With school holidays in full swing, the regular routine of handling children and their pocket money can sometimes be more complicated compared to the school term, but it doesn’t have to be.

According to recent YouGov research, parents think the most effective way to teach kids about money is through standardised lessons at school (61 per cent). However, overwhelmingly the literature, the research and the experts say kids build financial skills and capability through real-world experience.

This month, Yish Koh, Managing Director of Kit – a new CommBank-supported money app that could revolutionise how kids learn to earn, save, spend, and manage money in the digital economy – joined the Happy Families podcast where she discussed the importance of supporting the financial literacy taught in schools, with experiential learning and teaching moments with money at home.

“Parents are struggling with where to start when it comes to navigating the topic of money with their kids in the digital world.

“Our survey research of over 2,000 parents of children aged 8-17 in Australia shows that about half (48 per cent) are actively avoiding having conversations with their kids about money, and more than half (55 per cent) find it difficult linking chores to pocket money in the digital age,” Koh said.

In the same research, it was revealed more than half (55 per cent) of parents with children aged 8-17 in Australia teach their children about money based on their own knowledge, but almost all (86 per cent) said they could use help from other sources.

“It’s not surprising when you think about it [that] kid’s experience with money is very different today to what their parent’s experience of money was growing up.

“The world is increasingly online and cashless and children are bombarded with in-app purchases, gaming related offers and crafted enticements on a daily basis,” she said.

Ms Koh also told Happy Families the non-tangible nature of the digital world is making it challenging for children to build financial capability.

“As opposed to having cash, money is ‘invisible’ meaning they may struggle to create the connection between purchasing something and that being charged back to their parents’ accounts.

“When cash was more commonplace, they were most likely given an allowance – meaning they could make informed decisions about how it’s spent, and actually see the remaining funds decrease.

“Nowadays children are also exposed to extremely sophisticated marketing and purchasing tactics – usually embedded within the apps while they’re playing, such as ‘exchange rates’ that obscure the real value of money, limited time sales that encourage urgency, and loot boxes which encourages them to gamble to win variable rewards,” she said.

However, there are solutions out there according to Ms Koh:

  • There are plenty of books and blogs out there and there are government websites like Money Smart that provide lots of tips for parents;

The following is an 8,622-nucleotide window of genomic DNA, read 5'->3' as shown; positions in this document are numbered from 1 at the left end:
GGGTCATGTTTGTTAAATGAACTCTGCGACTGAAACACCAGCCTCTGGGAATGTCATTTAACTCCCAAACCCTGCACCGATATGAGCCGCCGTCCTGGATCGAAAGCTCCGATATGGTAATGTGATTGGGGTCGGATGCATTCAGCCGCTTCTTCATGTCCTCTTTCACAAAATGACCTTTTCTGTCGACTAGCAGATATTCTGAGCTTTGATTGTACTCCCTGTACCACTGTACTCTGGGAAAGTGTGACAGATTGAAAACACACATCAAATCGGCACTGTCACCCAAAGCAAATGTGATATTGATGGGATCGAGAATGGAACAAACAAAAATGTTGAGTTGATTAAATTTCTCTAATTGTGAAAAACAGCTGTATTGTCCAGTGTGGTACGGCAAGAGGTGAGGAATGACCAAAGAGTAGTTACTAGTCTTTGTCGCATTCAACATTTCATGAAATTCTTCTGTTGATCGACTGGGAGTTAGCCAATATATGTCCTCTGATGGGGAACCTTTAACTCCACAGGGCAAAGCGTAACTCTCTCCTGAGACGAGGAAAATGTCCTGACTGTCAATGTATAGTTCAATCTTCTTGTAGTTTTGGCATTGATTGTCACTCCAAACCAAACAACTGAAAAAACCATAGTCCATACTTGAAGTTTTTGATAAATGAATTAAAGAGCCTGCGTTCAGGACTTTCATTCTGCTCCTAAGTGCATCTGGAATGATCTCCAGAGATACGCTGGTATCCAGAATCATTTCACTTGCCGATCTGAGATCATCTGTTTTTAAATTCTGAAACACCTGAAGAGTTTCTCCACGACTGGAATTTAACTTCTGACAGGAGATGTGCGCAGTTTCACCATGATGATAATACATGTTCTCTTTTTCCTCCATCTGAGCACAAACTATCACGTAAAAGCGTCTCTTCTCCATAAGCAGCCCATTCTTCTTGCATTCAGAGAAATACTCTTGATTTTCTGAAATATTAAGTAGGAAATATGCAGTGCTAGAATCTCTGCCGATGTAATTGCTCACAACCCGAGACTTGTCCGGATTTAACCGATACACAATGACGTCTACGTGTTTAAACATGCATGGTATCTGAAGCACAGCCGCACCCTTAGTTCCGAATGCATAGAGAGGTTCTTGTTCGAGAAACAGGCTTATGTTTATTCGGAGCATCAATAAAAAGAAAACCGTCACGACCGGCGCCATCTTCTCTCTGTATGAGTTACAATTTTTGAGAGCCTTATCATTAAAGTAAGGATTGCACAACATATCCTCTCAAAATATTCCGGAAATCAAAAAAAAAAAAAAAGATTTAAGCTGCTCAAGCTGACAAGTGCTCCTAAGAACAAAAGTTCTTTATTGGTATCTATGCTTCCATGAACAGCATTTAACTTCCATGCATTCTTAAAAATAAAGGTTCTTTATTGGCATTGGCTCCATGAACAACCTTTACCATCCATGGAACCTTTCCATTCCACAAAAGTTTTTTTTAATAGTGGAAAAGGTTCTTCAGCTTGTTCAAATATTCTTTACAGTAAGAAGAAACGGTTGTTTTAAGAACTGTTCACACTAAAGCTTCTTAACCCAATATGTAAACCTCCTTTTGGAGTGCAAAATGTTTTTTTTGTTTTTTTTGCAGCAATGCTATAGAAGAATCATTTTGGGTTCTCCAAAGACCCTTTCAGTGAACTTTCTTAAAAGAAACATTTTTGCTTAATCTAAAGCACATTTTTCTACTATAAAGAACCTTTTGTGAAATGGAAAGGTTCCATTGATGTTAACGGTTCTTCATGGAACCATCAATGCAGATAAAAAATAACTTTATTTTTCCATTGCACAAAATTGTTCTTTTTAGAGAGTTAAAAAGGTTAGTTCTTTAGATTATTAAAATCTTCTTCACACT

• There are games that help to teach kids about financial concepts; and,
  • We are also seeing a rise in digital education tools and apps that focus on financial education, such as Kit. Kit is an ‘earning-and-learning’ money app with a mission to help school-aged kids build their financial capability through fun, experiential learning.

“Kit is designed to help kids learn to earn, save, spend, and manage money in the digital economy. With Kit we’re trying to create a learning experience that’s fun and engaging for kids that gives them some level of autonomy, while giving parents ultimate oversight and control,” Ms Koh said.

With their own Kit account and prepaid card, kids can earn money on ‘PayDay’ linked to chores being completed and create customisable savings ‘Stacks’ with an animated water level that rises as they reach their goal.

Kids can access their money through an ATM and tap their card to make purchases. In Boss Mode, parents have access to customisable controls, such as spend limits, merchant blocks, and card and pin protection, which can be tailored to each child in the family.

Ms Koh continued: “we’ve worked with a team of experts and researchers and what we know is important is these tools are designed for kids and help them to have autonomy over real-world financial decisions.

“There’s nothing quite like the experience of setting savings goals, visualising them, working towards them and getting positive reinforcement along the way.

“We’re at an exciting stage where we’re inviting families into the trial to help co-create the final app we’ll launch to the public. That’s important – we have to have a solution that reflects what parents and their kids want and need.

“Kit wants to revolutionise how kids learn about money, and if families want to be a part of that revolution they can sign up to be one of the first 5,000 to trial the app for free at www.heykit.com.au,” Ms Koh said.

To listen to the full Happy Families podcast interview with Yish Koh, visit here.

About the Research: This study was conducted online by YouGov between the 5th-13th of April 2022. The sample comprised of a nationally representative sample of 2,053 Australians aged 18 years and older with a child aged 8-17. Following the completion of interviewing the data was weighted by age, gender and region to reflect the latest ABS population estimates.